By Kim Kreps
Vice President, Executive Search Director
As the banking industry continues to recover from an historic downturn, community-based institutions are still feeling a great deal of pressure from on-going economic challenges, competition from non-conventional service providers, and increased regulatory expectations. In this environment, the success and viability of a bank is due, in large part, to the expertise and skill of its leadership team.
But with 50 percent of bank CEOs and other C-level managers expected to retire in the next five years, competing for the level of expertise and leadership skills required to fill the C-Suite is becoming more and more difficult for many institutions. This is especially true if they don’t have the time and resources necessary to precisely target their executive search efforts to get the candidates they need in today’s competitive recruiting terrain.
Luckily for some banks, leadership can be developed from within the organization very successfully. Internal candidates are already familiar with the culture and staff, as well as the opportunities and challenges the bank may face. And by establishing an internal path to leadership, you have a better chance of retaining up-and-coming stars. Plus, you will demonstrate to other staff that you reward hard work and loyalty.
But if you determine that you don’t currently have the bench strength necessary to fill leadership positions, or you want to test the waters to get the benefit of fresh ideas from someone who has seen things from a different perspective – or from outside of the industry – there are a few things you must consider in order to make the best use of your time and ultimately find the talent you need.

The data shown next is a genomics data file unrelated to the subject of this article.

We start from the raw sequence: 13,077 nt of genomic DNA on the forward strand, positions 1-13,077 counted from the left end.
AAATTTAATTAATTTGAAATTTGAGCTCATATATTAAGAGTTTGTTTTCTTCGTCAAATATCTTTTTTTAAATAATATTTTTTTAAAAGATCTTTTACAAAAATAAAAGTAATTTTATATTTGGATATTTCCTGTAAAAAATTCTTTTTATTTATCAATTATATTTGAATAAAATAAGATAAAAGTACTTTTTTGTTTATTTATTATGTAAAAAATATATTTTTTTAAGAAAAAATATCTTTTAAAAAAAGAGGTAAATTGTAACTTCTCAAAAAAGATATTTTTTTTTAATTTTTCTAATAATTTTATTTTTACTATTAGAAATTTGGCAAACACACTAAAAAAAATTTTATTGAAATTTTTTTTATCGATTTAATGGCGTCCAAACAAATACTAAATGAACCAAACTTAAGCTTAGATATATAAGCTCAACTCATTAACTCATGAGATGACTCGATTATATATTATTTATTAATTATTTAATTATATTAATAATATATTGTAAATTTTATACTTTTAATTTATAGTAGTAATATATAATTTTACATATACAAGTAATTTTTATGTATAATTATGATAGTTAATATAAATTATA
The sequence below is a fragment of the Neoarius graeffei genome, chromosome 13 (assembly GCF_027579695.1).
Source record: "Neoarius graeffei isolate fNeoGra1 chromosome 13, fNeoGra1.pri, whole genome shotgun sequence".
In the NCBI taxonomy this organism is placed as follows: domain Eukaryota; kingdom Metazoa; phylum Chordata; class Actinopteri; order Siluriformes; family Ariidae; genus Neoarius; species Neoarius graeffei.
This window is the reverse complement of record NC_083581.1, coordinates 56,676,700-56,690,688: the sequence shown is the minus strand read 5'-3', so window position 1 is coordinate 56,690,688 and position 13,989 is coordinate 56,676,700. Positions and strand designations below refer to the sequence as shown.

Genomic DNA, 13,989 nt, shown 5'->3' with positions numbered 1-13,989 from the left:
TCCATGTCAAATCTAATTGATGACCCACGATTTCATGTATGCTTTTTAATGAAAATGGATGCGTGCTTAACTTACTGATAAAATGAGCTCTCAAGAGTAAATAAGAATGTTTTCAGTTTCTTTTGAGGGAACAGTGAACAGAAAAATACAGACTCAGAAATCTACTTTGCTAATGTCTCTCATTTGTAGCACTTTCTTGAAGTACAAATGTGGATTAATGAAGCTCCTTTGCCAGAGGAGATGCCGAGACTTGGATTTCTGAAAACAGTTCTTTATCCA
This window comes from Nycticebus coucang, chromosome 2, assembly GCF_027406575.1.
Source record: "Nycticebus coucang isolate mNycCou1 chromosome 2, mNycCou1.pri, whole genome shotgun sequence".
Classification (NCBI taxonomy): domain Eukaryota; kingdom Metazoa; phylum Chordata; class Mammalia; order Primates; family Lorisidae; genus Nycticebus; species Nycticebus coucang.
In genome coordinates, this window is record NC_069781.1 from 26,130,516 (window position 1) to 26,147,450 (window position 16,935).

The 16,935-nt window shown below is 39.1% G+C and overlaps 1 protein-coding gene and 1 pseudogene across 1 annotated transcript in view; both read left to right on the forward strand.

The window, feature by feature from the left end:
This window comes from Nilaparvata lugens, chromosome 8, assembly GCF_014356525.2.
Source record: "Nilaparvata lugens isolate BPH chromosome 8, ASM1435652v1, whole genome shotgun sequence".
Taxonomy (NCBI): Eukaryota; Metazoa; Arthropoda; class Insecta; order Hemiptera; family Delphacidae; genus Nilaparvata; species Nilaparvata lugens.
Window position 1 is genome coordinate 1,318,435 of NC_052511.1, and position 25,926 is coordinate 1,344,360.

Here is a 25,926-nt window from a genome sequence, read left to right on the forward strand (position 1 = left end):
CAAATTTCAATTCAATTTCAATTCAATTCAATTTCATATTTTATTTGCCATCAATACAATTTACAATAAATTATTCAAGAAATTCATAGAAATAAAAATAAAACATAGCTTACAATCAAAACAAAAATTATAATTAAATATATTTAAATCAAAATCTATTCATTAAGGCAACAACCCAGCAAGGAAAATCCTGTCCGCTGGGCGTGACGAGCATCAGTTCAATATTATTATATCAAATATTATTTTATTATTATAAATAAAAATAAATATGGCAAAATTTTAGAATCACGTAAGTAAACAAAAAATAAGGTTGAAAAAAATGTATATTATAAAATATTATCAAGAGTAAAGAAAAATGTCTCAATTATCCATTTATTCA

Combining an efficient process with quality resources provides the best long-term results
Recruiting qualified, top-level personnel is a time-intensive process that requires access to a broad network of qualified candidates. In addition to tapping well-known local resources, connections to social media networks, industry job boards and professional databases are necessary for successful targeted recruiting efforts in today’s fluid job market.
And as members of the Millennial generation are poised to fill leadership vacancies created by retiring Baby Boomers in banks throughout the country, recruiting organizations that shift their focus to more social media sites – like LinkedIn, Twitter, Plaxo, Jobster, Facebook and others – will gain access to a much greater pool of young talent. If your social media strategy only consists of posting job openings on your website, you are missing out on an opportunity to create interest in your brand and attract potential job candidates.
Don’t overlook the fact that Millennials are using technology to learn about your institution well before they meet for a face-to-face interview. If you don’t have an online presence, or the one you have is outdated, you may lose out to a more socially connected institution when going after younger job candidates. Likewise, you should do your homework and find out as much as possible about your candidates. Visit their LinkedIn profile to learn more about their work experience and what interests them professionally and personally.
Set the stage for long-term retention
According to the Bureau of Labor Statistics, replacing employees can cost an institution between 50 and 160 percent of their annual compensation. So once you have the right leadership personnel in place, how do you ensure that they remain happy and productive employees for the long term?